THE LEFT TURN

NASCAR: The playoffs begin at Darlington

Photo via: Wiki Commons

The playoffs begin for the NASCAR Cup Series and It all begins at Darlington Raceway for the famed Southern 500. They call this track, "the track too tough to tame" as it is one of the roughest tracks on the schedule. Many would consider this track the most challenging on the schedule as there is always a chance that the wall can jump out and bite each driver. It will be interesting to see which driver can come out on top as more than likely the car that can stay the cleanest will go to victory lane. We will also see some great paint schemes as well as it's the annual throwback week, just one of the things that make this race so special.

Last week we saw one of the craziest finishes of the year as William Byorn held off his teammate Chase Elliott for the victory at Daytona. The race was marred by many crashes in the closing stages including a pile-up with two laps to go that collected Joey Logano and Jimmie Johnson. This ended the 7 time champion's chances of making the playoffs. It was heartbreaking to see arguably the greatest NASCAR driver of all time fall to where he did and it appeared that he was in prime position to advance and move on as he was above the cutoff line before the wreck. But as it happens on a track like Daytona the big-one struck, and he was in the wrong place at the wrong time. This has been pretty much the theme this year for Jimmie, just when he thinks he's got some momentum, something comes along and messes it up.

Like at Charlotte after the Coca-Cola 600 when he was disqualified after finishing third or at Darlington when he crashed while leading. The biggest turning point this season for Johnson though had to be when he was diagnosed with Coronavirus back in July at Indy. Regardless, the fact remains that Johnson was not able to close the deal and get a win to lock him into the playoffs and while it was a disappointing way for him to go out, this season will not define Johnson's legacy among the greats. This man did everything right and represented the sport well. He also brought the sport to new heights as well as he was the first ever NASCAR driver to win the AP Male Athlete of the year back in 2008. It is clear that this sport won't be the same with him gone in 2021. I salute Jimmie on his incredible career.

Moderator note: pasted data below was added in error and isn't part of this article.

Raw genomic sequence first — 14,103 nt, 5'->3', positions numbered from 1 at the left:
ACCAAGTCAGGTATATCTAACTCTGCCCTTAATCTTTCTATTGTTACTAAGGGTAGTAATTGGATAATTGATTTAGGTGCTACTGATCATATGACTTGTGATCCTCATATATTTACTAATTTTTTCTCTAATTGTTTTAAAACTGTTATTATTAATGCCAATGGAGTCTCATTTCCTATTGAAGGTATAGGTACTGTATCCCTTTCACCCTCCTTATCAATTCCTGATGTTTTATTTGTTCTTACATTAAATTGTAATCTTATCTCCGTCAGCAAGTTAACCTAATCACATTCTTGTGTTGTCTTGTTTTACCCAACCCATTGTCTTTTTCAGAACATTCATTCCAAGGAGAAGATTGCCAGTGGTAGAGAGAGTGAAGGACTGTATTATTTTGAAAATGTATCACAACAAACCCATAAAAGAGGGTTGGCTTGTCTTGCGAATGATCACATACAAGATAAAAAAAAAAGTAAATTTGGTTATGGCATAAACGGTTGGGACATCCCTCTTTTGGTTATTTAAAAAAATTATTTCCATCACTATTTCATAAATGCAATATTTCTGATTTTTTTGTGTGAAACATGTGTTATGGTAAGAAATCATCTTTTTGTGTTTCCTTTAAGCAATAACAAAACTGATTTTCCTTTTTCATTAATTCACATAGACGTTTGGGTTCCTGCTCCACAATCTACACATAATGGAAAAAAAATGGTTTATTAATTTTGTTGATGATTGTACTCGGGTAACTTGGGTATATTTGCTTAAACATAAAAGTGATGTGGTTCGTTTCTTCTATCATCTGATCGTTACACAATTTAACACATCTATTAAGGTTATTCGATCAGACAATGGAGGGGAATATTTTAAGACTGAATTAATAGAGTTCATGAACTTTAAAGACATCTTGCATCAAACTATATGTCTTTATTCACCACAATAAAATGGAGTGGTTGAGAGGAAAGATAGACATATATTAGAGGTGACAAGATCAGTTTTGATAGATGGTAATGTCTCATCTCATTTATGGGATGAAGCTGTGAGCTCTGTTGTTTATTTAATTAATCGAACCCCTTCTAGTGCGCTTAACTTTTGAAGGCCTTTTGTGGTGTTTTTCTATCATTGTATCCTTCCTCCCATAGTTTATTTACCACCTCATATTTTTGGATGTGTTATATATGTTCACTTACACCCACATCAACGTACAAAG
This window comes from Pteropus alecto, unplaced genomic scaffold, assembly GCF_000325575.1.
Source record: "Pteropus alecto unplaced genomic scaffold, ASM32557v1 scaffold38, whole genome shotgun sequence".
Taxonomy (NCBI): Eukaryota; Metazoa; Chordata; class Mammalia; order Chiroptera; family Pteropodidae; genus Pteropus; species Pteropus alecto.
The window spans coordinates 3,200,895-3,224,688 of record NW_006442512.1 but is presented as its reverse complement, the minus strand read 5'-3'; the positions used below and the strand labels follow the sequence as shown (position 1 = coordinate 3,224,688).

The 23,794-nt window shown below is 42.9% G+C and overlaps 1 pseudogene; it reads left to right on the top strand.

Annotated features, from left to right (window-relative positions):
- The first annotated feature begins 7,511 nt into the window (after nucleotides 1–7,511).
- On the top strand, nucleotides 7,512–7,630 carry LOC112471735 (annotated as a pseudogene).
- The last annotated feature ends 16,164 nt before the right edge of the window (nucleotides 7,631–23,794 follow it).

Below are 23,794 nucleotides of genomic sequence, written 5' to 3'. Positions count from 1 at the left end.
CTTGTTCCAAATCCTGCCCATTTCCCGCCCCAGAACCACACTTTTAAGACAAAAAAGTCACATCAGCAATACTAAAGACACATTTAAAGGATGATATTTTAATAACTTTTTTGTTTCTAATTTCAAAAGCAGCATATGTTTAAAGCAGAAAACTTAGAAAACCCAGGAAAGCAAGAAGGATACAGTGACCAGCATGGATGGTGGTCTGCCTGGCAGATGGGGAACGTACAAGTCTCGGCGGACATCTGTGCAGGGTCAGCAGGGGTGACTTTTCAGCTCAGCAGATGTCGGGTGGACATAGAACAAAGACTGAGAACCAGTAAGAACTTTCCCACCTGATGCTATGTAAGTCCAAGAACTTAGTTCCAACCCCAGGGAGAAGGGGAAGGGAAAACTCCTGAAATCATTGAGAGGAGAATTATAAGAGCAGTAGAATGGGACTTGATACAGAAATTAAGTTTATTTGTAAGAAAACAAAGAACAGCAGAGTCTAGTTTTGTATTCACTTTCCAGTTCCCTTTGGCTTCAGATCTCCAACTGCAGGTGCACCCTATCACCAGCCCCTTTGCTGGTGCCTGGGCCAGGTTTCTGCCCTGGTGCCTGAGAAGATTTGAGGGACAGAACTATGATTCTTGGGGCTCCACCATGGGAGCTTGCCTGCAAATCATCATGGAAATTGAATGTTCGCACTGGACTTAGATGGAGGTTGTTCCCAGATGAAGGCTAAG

Last week also seemed as a passing of the torch as Jimmies teammate William Byron went on to his first career victory. The 2018 Xfinity Series champion was finally able to close the deal and get to victory lane in the Cup Series. Overall, he is flying under the radar here in the playoffs, but he has one of the best crew chiefs of all time on the pit-box in Chad Kanaus, and he can very well do some damage going forward. I look forward to seeing his progress in the round of 16 as he won just in the knick of time.

As everyone knows, last week's race was the final race before the playoffs and the field is set. The two obvious favorites that stand out are Denny Hamlin and Kevin Harvick. Both drivers have won 13 races combined and appear to be on their way to the championship race in Phoenix, the question is who will be the other two joining them? There have been a few drivers that have really kept a low profile but have had a great season as well, one of those drivers is Brad Keselowski. If this were any other season, Brad would be heavily favored as a championship contender but as everyone knows this isn't any other year, it's 2020. Needless to say, he has been insanely fast as he has won three races with nine top fives and 19 top tens! The consistency is there. If Brad can stay out of trouble I can see him being the third driver in the final four. The other driver to look out for is Chase Elliott. This young man has had a lot to live up to. He is the son of a living legend, there is a lot for him to carry but overall I think he has exceeded expectations and this year he has really put it together. He has put together ten top five finishes with two wins. He has ascended into a championship favorite and I think he is going to be the fourth guy to race for a title at Phoenix!